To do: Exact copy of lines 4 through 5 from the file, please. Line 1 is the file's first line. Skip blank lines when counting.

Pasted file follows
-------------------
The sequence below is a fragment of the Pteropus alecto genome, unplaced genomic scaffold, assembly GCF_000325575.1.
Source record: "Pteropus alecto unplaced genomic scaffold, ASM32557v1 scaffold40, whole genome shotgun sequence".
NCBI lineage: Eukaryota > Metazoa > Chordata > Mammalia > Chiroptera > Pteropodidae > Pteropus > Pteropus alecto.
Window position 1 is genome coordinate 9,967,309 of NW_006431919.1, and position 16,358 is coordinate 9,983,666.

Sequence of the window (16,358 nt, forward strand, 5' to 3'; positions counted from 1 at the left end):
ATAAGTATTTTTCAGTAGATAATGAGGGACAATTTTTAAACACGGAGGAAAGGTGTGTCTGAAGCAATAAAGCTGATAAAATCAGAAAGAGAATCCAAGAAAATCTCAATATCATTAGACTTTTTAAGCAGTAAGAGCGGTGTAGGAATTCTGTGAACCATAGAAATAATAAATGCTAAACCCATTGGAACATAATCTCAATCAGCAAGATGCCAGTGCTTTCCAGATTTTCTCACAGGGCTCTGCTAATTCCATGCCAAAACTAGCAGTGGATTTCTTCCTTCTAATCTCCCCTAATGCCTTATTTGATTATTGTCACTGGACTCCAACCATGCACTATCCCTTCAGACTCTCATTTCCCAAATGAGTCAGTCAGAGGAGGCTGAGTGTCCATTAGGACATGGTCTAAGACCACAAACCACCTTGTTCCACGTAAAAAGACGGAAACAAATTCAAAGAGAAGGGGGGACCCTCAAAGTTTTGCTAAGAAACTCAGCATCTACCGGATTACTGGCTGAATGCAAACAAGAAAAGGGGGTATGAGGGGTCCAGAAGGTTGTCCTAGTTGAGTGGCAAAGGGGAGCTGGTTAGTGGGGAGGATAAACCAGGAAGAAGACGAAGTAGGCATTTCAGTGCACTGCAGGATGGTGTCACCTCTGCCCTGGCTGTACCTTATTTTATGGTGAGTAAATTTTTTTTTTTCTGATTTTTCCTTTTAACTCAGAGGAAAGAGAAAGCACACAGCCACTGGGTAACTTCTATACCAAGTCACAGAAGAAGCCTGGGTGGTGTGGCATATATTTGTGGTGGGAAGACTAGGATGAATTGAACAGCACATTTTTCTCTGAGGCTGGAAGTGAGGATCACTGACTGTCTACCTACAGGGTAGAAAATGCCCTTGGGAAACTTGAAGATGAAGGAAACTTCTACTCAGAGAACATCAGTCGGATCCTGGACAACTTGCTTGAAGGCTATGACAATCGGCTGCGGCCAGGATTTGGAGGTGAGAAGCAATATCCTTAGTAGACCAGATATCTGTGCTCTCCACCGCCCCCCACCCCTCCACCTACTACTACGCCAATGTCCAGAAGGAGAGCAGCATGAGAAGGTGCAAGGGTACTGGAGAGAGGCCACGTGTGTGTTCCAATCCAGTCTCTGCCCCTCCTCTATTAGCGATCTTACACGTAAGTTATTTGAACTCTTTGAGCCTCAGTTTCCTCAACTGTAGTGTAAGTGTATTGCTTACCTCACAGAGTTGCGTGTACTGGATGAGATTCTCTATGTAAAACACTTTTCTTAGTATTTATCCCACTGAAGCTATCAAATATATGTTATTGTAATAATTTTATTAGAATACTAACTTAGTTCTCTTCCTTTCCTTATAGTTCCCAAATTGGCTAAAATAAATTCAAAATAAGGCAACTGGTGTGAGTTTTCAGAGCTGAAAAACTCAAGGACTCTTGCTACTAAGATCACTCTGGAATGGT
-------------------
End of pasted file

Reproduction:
Window position 1 is genome coordinate 9,967,309 of NW_006431919.1, and position 16,358 is coordinate 9,983,666.

Sequence of the window (16,358 nt, forward strand, 5' to 3'; positions counted from 1 at the left end):